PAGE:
Origin Studio House is a growing space for Austin’s Black creatives

Dante Clemons (L) and Brittney Williams (R) are the co-founders of Origin Studio House.

Dante Clemons (L) and Brittney Williams (R) are the co-founders of Origin Studio House.

Marcus Dodson for Origin Studio House

A creative space aimed at cultivating community for Black Austinites plans to open its doors for daily hours in the coming months. Origin Studio House, founded by Dante Clemons and Brittney Williams, has hosted community events and artist exhibitions since 2021. Now, the company plans to serve coffee, cocktails, and food truck bites from 7 a.m. until the evening later this year.

Located at 2925 E. 12th St., Austin, Texas 78702, Origin began as a shared idea between Clemons and Williams, who met through a mutual friend. Originally from New Orleans, Clemons moved to Austin in 2015. She said while she joined organizations to meet like-minded young Black professionals, they did not have a consistent space to host events.  

“I had this idea, this concept in my heart, this hunger for a coffee shop, just a third space, where I can convene with friends, where the organizations that I was a part of could also convene and host things, that would be affordable but also communal in nature,” Clemons told MySA.

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For Williams, who was born and raised in Austin before moving to New York City for college, coming back to the Texas capital made her realize the kind of physical space she envisioned for Black creatives just wasn’t available.     

“I would say it was very much a selfish pursuit, but also one that I knew that if I was dealing with — grappling with that same sort of looking for where are those things happening — that there had to be others as well,” Williams told MySA. 

Clemons also noticed a recurring theme in the organizations she joined, of people only staying in Austin for short work stints and then moving to cities that offered better social and cultural opportunities for Black Texans, such as Houston.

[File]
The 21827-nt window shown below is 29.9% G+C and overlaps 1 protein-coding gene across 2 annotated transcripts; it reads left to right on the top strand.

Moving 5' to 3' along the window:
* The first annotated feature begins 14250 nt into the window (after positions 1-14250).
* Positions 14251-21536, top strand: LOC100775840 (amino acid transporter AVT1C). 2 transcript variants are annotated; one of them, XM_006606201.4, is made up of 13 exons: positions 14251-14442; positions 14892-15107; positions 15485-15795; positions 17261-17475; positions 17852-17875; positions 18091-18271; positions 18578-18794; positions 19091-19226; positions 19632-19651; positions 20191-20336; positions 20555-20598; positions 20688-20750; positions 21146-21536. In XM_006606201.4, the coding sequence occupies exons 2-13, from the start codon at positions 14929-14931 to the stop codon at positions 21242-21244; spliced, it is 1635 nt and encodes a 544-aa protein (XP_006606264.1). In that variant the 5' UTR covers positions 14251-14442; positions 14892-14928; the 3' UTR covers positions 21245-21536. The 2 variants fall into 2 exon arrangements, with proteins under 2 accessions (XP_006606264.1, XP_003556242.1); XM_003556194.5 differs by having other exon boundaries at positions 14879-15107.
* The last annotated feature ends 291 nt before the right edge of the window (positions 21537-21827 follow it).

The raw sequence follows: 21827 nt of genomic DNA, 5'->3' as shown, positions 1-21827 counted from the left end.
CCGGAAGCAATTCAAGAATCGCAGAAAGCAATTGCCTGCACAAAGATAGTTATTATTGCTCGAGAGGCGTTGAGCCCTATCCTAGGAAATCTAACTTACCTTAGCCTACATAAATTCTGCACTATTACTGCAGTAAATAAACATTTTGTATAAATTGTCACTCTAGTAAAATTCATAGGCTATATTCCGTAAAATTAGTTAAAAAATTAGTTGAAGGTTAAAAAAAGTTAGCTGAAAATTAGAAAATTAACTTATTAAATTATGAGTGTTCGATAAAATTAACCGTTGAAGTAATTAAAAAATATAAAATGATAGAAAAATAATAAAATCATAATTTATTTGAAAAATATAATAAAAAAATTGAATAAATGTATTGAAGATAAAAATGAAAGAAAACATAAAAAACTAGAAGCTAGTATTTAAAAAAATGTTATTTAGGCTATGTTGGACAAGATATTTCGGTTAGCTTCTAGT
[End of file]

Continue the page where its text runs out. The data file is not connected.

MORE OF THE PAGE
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“In the search for community, the going narrative was that there were — quote, unquote — no Black people in Austin,” Clemons said. “Housing is a big part of it, and I can’t solve for that. But what we can do is create a hospitality space that begins to create an anchor point for a community to show up and exist and be nourished. Origin is designed to fill that need.”

Between 2000 and 2010, U.S. census data shows Austin was the only major American city to have a total population growth rate of more than 20%, while simultaneously seeing a decline in the city’s Black population, according to a 2014 UT-Austin study. The city portrays a narrative that it is welcoming to people from all walks of life, but Black Austinites have not felt that same sense of community.

Clemons and Williams set out to change that. During the height of the COVID-19 pandemic in 2020, the pair began serious talks about what Origin Studio House should be. 

“Black artists were central to that conversation because of the way we think about rent and … how uninhabitable cities can be for artists, for people that need spaces to actually create and produce work, not to mention to show the work,” Clemons said.